Lawmakers need to overturn FCC ruling

Published 12:00 am Friday, June 6, 2003

Tribune editorial staff

If the Federal Communications Commission has its way, a few big fish will be gobbling up all of the guppies in the pond.

The FCC has made it even easier for big media conglomerates to buy up TV stations, radio stations and newspapers like candy. In a 3-2 vote Monday, commission members acted to lift restrictions on cross-ownership of media outlets in the same city.

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What the FCC did was to rule that a single corporation will now be allowed to own local TV stations that reach 45 percent of the market, instead of 35 percent. In larger markets, one company will be able to own more than one TV station, and in smaller markets, the barriers to cross-ownership of newspapers and TV stations is virtually eliminated.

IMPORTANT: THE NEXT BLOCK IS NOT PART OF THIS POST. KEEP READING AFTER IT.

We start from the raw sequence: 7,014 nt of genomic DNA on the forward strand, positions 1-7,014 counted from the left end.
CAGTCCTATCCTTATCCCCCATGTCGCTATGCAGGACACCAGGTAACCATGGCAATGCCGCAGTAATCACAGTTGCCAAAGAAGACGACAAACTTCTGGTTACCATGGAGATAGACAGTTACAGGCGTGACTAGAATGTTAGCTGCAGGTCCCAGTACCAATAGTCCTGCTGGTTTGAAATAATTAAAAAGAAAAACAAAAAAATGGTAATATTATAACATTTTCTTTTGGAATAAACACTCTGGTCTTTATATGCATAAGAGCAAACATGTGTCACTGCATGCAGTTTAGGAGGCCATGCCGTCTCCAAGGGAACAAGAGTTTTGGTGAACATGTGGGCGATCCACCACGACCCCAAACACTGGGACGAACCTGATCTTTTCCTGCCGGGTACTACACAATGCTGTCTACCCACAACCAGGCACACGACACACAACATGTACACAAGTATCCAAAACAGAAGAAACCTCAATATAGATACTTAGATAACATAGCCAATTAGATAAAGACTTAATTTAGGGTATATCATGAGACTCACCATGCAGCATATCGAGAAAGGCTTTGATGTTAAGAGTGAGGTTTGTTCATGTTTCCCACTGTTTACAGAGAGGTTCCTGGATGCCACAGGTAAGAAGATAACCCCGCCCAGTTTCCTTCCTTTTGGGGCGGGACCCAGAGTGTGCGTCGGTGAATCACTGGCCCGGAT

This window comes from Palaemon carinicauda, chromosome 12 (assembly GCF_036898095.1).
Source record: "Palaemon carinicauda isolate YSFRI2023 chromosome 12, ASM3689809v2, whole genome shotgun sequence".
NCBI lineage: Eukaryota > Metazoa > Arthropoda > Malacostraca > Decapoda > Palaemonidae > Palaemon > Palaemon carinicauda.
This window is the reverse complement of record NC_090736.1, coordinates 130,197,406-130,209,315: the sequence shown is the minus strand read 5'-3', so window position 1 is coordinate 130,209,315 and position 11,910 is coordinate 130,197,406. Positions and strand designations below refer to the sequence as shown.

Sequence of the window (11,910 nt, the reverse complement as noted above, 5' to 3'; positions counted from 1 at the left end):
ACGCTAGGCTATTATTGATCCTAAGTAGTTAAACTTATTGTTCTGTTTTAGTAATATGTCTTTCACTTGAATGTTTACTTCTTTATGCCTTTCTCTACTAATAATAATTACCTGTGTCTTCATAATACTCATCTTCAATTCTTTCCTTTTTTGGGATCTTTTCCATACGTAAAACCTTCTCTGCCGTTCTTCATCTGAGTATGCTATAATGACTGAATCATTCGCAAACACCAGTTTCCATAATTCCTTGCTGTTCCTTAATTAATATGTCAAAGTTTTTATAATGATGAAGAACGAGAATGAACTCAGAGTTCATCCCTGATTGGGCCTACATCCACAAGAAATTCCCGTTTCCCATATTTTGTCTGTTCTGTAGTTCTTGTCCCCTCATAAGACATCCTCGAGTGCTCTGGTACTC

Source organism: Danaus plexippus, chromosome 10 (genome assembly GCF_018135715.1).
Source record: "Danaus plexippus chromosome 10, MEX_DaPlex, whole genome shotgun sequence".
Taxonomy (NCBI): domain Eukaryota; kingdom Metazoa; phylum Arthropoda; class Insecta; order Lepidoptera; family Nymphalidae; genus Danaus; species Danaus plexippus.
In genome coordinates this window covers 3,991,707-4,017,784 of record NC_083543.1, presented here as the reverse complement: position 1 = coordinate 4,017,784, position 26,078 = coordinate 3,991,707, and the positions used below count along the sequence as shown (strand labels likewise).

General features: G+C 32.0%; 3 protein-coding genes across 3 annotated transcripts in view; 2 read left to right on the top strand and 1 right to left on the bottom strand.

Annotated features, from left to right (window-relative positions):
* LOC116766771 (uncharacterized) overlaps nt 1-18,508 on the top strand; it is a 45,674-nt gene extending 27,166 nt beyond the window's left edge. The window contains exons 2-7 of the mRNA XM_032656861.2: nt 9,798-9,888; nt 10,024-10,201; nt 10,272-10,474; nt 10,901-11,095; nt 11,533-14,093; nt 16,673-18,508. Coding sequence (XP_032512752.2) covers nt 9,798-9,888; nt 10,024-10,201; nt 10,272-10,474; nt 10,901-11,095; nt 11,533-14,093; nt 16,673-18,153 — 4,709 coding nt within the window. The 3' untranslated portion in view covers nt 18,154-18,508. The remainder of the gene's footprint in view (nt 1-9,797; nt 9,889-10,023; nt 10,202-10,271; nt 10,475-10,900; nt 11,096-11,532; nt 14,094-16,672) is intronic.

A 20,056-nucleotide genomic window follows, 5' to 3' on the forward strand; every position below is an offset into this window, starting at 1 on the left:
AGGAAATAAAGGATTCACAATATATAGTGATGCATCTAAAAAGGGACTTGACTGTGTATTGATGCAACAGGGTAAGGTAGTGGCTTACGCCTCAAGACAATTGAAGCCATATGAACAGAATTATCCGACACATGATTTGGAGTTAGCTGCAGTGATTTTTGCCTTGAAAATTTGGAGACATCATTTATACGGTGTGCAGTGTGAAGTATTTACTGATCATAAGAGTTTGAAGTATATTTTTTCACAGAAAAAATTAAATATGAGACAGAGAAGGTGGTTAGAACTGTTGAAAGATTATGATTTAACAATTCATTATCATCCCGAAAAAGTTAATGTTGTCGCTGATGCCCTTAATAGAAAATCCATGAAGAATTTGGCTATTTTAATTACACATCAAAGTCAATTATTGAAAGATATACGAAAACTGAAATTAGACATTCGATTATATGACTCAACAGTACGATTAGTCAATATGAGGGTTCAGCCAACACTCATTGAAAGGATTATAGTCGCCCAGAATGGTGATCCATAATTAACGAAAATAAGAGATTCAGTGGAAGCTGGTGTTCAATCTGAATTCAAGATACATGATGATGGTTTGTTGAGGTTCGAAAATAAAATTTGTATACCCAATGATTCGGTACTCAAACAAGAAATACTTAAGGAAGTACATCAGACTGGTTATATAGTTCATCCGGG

Lawmakers of both parties harshly criticized the FCC Wednesday for approving regulations they characterized as favoring media conglomerates over consumers. The FCC was accused of overstepping their authority Monday when they voted 3-2 to ease restrictions on media ownership. We agree.

The FCC asked large media chains what they wanted, and listened to them. It also asked the American public what it wanted, received 750,000 responses, and ignored them. About 99.9 percent were opposed to what the FCC did.

Making it easier for the monster corporations to gobble up more stations is not in the best interest of the general public. With this rule change, it is not inconceivable that as few as three or four media giants could penetrate nearly 100 percent of American homes.

Lawmakers need to be adamant in their stance that the FCC is wrong and the American people are right. Congress has the power to reverse these rule changes. Citizens must prod lawmakers who told the commission not to make the changes to now take the lead in listening to what the people want.